Tuesday, July 07, 2015

Stray Gay Thoughts Part 3: Ulla FAQs

Ulla, the fourth century amora, is enjoying some fresh popularity nowadays as Rabbi after Rabbi cite him on gay marriage. To review,  here is what Ulla said about 1700 years ago:

[Ulla says:] These are the thirty commandments which the sons of Noah took upon themselves but they observe three of them, namely,(i) they do not draw up a kethubah document for males (ii) they do not weigh flesh of the dead in the market, and (iii) they respect the Torah.

FAQS about Ulla

Did Ulla approve of homosexuality? 

Probably not. Almost definitely not. 99.99 percent with a bar over it not.

Would Ulla have approved of the Obergfell decision? 

Probably not. (But he also probably wouldn't have approved of a Supreme Court, female justices, Catholic justices, rude and pompous justices named "Antoin", constitutions, Congresses, or representative democracy.)

Can Ulla's observation about the sons of Noah credibly be used to attack Obergfell?

No. In the passage cited above Ulla is complimenting the sons of Noah from refraining from issuing ketubah contracts. Obergfell has nothing to do with ketubah contracts. Obergfell found that states must issue licenses. A license is a permit from an authority. A contract - even a ketubah contract - is an agreement drawn up between two parties that impose  obligations and corresponding rights. Gay lovers who wanted to draw up contracts that outlined rights and obligations regarding inheritance, divorce payments, custody and all of the other things that might have been covered in a 4th century ketubah (as opposed to the generic, ritualized one we use today) were always free to do so. Obergfell didn't change anything in that respect.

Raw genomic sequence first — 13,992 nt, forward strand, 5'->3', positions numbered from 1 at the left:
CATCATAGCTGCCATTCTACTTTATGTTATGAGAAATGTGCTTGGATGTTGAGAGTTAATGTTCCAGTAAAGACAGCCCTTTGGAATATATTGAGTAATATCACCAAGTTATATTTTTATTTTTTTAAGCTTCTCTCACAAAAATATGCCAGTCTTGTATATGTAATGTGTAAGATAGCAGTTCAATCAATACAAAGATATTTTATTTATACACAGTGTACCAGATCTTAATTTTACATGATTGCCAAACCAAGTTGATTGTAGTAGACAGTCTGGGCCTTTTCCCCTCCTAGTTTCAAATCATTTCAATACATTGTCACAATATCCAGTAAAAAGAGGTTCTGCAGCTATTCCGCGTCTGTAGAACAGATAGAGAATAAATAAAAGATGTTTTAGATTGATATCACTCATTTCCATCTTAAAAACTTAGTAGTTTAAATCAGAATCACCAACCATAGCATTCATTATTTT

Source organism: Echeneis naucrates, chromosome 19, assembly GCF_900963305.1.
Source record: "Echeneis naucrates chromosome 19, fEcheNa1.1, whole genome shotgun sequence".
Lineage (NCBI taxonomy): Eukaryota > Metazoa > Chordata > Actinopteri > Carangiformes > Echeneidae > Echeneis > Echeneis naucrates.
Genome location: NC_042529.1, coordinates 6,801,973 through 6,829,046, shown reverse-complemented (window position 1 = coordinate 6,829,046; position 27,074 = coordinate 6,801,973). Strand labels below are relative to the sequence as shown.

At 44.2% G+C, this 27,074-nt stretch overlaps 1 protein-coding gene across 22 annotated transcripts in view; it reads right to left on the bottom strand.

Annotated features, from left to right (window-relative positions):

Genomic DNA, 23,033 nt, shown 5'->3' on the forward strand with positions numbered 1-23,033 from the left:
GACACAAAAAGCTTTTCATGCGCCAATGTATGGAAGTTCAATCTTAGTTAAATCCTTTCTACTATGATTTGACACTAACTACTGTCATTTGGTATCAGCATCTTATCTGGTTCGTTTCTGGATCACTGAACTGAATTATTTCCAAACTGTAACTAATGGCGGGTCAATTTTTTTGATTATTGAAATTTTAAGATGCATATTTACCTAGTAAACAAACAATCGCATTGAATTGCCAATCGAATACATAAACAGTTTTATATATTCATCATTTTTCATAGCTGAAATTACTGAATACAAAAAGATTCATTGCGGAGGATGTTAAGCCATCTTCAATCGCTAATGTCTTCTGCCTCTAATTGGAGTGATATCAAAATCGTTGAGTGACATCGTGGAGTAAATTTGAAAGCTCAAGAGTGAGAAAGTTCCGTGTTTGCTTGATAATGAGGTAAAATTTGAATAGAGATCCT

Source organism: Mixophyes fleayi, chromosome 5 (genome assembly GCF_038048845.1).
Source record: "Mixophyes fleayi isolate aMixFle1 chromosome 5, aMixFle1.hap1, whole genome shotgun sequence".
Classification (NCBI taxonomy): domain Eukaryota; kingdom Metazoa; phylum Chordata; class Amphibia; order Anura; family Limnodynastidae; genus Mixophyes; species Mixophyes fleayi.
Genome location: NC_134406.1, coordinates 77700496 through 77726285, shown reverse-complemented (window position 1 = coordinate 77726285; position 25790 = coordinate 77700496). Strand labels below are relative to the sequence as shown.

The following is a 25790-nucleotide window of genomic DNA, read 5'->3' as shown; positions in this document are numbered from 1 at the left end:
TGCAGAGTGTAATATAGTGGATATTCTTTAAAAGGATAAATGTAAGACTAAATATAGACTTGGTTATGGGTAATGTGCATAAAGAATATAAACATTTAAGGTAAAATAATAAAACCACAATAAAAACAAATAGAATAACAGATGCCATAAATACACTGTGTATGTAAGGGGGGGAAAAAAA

So while I agree Ulla probably would not have celebrated Obergfell, using his famous observation to attack it is a little like using a recipe for lemonade to make chocolate milk. Obergfell is about apples, while Ulla is talking about oranges.

But isn't Ulla talking about marriage? Even if he and Obergfell are addressing two categorically different things, doesn't it all come down to this: The Supreme Court is making it easier for gays to marry which is something Ulla fundamentally opposed?

Its notoriously difficult to decode a 1700 year old figure of speech so while it may sound to us like Ulla has marriage in mind when he says "they do not draw up a kethubah document for males" this is by no means certain. Moreover, even if we stipulate that Ulla is speaking about marriage, the 4th century marriage he had in mind is nothing at all like a 21st century marriage. And if Ulla has a Jewish marriage in mind, his words also have nothing to do with Obergfell as the decision will not cause anyone to write up ketubah deeds for SSM,

So to reiterate. You can use Ulla to attack gay (4th century style) marriage. You can't use Ulla to attack Obergfell.

I've invited Rabbi Y. Bloch to compose a post about the 30 commandments Ulla mentions and why this is an additional reason to say that Ulla's observation can't be used to attack Obergfell. 

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